Antony Hall is an interdisciplinary artist and educator who creates installations and workshops inspired by science. Recent works have used fluid mechanics, light, kinetic energy, and electrogenic fish, to create multimedia installations. He has exhibited and performed internationally and undertaken numerous commissions. Antony was a resident artist at UMISTs Fluid Mechanics Lab 2001-04, Manchester Natural History Museum 2005 and Loughborough Universities Underwater Acoustics Laboratory 2009. In 2006 he completed an Arts Council International Artists Fellowship with the Centre National de la Recherche Scientifique and ENSAD Paris which led to the ENKI project 2006-2012. He is also a member of Owl Project collective who are known for work which intersects craft and technology. Most recently Antony was awarded an AHRC NWCDTP scholarship for his current PhD research in the field of art and experimental psychology, exploring multisensory perceptual illusion at MMU.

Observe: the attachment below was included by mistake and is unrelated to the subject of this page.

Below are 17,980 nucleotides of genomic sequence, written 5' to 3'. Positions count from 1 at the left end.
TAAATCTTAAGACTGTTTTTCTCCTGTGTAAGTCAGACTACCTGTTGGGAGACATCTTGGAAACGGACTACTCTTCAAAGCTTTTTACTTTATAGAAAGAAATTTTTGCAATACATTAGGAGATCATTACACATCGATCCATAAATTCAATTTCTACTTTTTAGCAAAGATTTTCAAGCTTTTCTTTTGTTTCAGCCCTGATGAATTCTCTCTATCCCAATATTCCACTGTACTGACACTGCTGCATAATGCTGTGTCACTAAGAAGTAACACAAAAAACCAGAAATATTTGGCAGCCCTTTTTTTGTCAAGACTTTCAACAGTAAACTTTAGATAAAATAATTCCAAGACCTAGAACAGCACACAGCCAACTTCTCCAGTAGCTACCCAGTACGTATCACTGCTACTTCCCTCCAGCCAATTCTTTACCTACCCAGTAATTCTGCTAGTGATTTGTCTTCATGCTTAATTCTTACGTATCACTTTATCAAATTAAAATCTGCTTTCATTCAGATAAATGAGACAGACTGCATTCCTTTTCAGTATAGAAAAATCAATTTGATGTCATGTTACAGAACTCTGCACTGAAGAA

Jackie Haynes is an artist and art practice-based researcher in the final stages of a doctoral study of selected aspects of German artist Kurt Schwitters’ legacy, often referred to as ‘Merz,’ the neologism associated with his literary and artistic output.
Jackie has a textiles background and founded House of Haynes, a costume design, manufacture, hire and wholesale business, which ran for 17 years in Manchester’s Northern Quarter. She returned to education in 2012 to study MA Textiles at Manchester Metropolitan University, where an interest in Kurt Schwitters, Merz and its associations with Dada began. Her PhD inquiry at the University of Cumbria examines Schwitters’ motifs which migrate across his artistic and literary forms and his involvement in the avant-garde networks, particularly De Stijl and Dada, which nourished her work.
Rebecca Howard (b.1989), is an artist and academic living in Sheffield and working at Derby University. Through her practice, Rebecca engages with photography, sculpture, and installation to consider the ways in which photographic images mediate and shape our experiences of the built environment.
Her recently completed PhD practice-research (Manchester School of Art) investigates the spatial and dimensional qualities of the photographic paper-print and its capacity to generate form and reconfigure interior space.